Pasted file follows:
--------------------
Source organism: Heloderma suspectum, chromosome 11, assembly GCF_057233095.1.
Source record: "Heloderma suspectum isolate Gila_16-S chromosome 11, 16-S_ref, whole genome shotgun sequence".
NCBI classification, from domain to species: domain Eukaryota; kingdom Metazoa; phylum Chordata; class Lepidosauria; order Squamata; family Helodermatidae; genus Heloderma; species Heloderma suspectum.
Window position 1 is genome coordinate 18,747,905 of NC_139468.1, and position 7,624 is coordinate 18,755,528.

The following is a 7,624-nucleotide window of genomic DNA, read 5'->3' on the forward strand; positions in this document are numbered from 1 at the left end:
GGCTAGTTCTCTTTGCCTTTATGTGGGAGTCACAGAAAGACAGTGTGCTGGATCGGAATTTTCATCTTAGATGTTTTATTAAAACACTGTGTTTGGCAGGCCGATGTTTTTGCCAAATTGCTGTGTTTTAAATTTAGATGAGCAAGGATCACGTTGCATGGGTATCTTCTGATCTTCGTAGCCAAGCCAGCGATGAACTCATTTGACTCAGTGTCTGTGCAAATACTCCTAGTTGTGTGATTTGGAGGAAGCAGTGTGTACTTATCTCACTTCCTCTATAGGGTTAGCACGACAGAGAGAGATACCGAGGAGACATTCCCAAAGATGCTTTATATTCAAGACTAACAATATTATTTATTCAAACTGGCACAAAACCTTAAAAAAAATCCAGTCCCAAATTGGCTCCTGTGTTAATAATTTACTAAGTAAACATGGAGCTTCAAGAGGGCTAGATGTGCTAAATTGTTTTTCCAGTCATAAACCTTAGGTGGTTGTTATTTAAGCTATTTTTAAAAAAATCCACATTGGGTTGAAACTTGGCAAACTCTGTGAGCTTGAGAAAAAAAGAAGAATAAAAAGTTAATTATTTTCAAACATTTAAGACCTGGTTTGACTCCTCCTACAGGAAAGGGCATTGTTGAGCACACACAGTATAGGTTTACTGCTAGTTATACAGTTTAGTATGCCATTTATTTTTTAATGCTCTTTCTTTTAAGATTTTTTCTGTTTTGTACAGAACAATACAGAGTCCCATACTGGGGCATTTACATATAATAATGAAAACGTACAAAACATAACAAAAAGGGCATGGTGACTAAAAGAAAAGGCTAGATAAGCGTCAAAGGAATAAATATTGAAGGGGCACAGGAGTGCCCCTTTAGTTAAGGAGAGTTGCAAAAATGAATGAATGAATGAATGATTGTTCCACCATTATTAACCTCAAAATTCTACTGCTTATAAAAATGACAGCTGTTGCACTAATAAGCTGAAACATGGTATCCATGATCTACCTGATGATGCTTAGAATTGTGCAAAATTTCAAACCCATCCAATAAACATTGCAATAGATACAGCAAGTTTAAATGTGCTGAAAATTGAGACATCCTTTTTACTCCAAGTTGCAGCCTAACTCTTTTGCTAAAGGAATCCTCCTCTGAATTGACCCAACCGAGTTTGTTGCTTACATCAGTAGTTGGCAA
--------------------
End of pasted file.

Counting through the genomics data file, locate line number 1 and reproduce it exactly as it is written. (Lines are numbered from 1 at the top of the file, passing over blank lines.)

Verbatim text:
Source organism: Heloderma suspectum, chromosome 11, assembly GCF_057233095.1.